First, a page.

For more than a decade Australia has had an aid program concentrated on giving assistance to fragile and conflict-affected countries – looking for ways, adapted to each country’s situation, of helping to address sources of internal conflict and of improving, or at least not further weakening, state institutions.
In a new discussion paper for the Development Policy Centre, I’ve noted some distinctive features of this Australian aid to fragile and conflict-affected countries, in the context of international literature by aid providers and others about such aid. Australia’s aid, especially to Timor‑Leste, the Solomon Islands, Papua New Guinea and Afghanistan, has been notable for:
- working links between civilian aid and aid designed to bolster internal and cross‑border security, provided by the Australian Defence Force, the Australian Federal Police or other agencies such as the Department of Immigration and Customs; and
- a “whole-of-government” approach involving agencies other than AusAID in delivering aid, through twinning arrangements which send Australian officials on long‑term secondments and invite officials from partner agencies to Australia for training.
I was involved in whole-of-government aid for a period in the mid‑2000s as an Australian Treasury official, and saw for myself how it was both potent and problematic. I was struck by how effective it proved when it put capacity behind purposeful local leaders. I also remember the mixed responses of AusAID’s teams of managing contractors and consultants – some eager to grasp the new opportunities, others threatened and resentful. I was interested to see how this would play out in the evaluation reviews which AusAID’s Office of Development Effectiveness (ODE) launched in 2007, and in the interdepartmental committees implementing the whole‑of‑government approach, notably the Development Effectiveness Steering Committee (DESC).
Unfortunately ODE’s attention was soon channelled in different directions, and the DESC has remained invisible and silent for people outside the government. In an annex to my paper for Devpolicy, I summarised the range of published evaluations or reviews of Australia’s aid to fragile and conflict‑affected countries. All of these are informative, but readers get little help in forming a picture of what types of aid have proven most effective in these countries. I could see no direct attention given to comparing the effectiveness of aid to these countries with Australia’s other aid. It also seems little attention has been given – and less as time has gone by – to comparing the effectiveness of whole‑of‑government and conventional aid.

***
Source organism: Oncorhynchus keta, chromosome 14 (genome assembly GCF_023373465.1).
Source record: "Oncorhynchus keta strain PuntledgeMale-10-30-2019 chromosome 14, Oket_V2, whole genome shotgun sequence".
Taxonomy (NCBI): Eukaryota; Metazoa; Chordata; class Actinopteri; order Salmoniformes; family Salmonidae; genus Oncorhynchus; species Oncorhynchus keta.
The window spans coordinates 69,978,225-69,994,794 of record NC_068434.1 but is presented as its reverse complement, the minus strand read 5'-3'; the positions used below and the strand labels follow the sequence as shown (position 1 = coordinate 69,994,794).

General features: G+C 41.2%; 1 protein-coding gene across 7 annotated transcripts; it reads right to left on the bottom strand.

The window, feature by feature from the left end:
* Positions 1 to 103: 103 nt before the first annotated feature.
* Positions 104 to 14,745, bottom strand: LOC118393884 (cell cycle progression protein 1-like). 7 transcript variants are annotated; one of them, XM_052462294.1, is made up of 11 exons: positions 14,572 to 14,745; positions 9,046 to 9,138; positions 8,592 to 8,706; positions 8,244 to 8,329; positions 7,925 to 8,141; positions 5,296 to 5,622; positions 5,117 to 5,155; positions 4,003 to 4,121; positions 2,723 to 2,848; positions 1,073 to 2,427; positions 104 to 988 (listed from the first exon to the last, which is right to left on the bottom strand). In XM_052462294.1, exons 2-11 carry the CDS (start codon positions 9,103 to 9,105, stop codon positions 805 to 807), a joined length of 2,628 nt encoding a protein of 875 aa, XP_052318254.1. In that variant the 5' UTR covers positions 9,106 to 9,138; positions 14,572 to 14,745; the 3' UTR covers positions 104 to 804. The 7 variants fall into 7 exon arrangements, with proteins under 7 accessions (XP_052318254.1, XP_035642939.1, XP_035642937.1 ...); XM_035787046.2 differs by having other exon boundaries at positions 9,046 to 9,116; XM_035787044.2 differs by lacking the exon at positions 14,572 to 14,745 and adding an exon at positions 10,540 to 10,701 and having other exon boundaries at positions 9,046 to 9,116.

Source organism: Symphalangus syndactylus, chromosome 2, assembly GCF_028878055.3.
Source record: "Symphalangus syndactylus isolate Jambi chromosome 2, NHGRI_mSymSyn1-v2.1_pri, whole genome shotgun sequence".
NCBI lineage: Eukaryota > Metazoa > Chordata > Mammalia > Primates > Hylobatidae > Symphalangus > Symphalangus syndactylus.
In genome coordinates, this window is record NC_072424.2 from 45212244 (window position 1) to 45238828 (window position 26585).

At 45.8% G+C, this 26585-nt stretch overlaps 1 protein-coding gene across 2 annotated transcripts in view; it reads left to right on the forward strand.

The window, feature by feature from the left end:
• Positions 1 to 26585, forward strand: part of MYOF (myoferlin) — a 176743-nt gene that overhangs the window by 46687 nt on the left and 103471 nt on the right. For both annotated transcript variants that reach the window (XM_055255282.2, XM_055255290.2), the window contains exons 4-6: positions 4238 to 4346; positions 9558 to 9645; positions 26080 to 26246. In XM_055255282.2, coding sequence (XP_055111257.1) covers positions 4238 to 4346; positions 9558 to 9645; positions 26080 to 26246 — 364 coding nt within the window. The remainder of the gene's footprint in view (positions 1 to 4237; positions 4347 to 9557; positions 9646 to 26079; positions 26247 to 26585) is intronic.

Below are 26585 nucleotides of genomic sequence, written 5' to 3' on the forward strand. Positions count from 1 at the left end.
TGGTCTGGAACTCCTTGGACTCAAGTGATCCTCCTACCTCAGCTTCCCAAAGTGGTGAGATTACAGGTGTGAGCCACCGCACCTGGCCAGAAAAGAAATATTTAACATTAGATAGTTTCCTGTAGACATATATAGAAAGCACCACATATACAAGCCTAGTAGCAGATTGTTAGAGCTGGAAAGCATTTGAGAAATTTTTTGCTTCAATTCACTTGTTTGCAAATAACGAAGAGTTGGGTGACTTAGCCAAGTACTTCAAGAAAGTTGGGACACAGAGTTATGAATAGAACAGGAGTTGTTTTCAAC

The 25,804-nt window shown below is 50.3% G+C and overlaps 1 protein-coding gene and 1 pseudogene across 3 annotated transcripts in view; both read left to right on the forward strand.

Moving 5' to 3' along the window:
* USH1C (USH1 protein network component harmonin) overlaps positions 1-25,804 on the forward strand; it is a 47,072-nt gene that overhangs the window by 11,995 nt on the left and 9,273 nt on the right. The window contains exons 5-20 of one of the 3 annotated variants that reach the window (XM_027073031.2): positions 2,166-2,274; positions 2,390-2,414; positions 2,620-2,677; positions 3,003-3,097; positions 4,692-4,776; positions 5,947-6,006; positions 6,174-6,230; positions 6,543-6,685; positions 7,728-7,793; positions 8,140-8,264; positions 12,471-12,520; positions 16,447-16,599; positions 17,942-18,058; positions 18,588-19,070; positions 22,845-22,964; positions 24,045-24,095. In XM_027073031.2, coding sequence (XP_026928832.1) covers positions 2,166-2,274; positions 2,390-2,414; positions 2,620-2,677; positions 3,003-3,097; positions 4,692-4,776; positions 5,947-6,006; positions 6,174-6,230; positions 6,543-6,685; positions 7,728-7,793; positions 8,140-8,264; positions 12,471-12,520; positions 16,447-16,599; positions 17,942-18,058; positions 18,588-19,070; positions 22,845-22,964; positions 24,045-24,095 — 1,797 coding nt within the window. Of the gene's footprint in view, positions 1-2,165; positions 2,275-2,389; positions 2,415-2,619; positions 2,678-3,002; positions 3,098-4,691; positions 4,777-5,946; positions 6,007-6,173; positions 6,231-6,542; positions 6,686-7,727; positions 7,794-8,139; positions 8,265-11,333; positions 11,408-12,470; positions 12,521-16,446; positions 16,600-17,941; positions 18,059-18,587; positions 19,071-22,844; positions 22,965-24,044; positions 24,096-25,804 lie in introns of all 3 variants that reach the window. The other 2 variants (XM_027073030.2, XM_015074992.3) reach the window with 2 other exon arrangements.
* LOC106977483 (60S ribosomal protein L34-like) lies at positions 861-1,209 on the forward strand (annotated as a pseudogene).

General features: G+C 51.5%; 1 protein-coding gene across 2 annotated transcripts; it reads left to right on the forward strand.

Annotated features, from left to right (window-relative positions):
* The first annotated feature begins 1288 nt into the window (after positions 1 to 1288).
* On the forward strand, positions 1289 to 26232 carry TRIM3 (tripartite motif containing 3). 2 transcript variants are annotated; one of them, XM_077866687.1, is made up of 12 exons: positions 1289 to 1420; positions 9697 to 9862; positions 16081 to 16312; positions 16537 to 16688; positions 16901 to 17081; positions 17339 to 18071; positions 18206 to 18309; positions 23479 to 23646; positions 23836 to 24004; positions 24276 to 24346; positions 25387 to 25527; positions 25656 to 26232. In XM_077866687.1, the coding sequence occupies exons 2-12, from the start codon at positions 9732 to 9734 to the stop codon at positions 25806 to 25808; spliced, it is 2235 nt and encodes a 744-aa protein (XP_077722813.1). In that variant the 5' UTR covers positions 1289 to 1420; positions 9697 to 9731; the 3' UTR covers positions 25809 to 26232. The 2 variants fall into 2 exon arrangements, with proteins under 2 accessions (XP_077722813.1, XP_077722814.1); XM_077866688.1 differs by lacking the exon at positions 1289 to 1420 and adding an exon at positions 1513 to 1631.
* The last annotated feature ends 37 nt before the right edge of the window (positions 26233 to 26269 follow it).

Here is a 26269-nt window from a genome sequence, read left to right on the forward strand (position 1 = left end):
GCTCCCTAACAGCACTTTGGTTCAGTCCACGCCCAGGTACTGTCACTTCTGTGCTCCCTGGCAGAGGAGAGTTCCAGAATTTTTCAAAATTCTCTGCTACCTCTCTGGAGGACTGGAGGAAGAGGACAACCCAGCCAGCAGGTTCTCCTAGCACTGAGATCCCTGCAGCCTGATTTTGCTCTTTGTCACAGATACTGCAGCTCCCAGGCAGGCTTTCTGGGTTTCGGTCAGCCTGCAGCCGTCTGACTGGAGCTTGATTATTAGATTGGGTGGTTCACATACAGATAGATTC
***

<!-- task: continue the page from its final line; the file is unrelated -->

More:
In May an Independent Evaluation Committee was established to review the effectiveness of all of Australia’s aid, as the Independent Aid Review had recommended a year earlier. In my paper for Devpolicy I made, in effect, an appeal to it:
… let’s hope that independent reviews of Australia’s aid to fragile and conflict‑affected countries will continue to be done – but with a more comparative perspective, with more systematic follow‑through from year to year, with more evaluation of parts played by agencies other than AusAID, and with more prompt publication.
If we hope for this we might also hope – again, as the Independent Aid Review recommended – that the Australian Parliament will form a committee or sub‑committee on aid and development, such as a sub‑committee of the Joint Standing Committee for Foreign Affairs, Defence and Trade (JSCFADT).
There are many policy and administrative issues in Australia’s growing aid program, including how effective it can be, in what ways, in fragile and conflict‑affected countries. A JSCFADT sub‑committee could improve on the attention given to the aid program in Senate Estimates, which tends to be dominated by the most topical issues. It could do justice to the forthcoming work of the Independent Evaluation Committee, and more broadly to AusAID’s extensive reporting on its programs. It could also have a salutary influence on other agencies involved in delivering Australia’s aid, directly or through the DESC – asking whether their contributions are sufficiently selective, well coordinated and guided by internal and external evaluations.
John Eyers was Chief Adviser (International) in the Australian Treasury from 2004 to 2006, and was seconded to the PNG Treasury from 2006 to 2008 as part of the Enhanced Cooperation Program.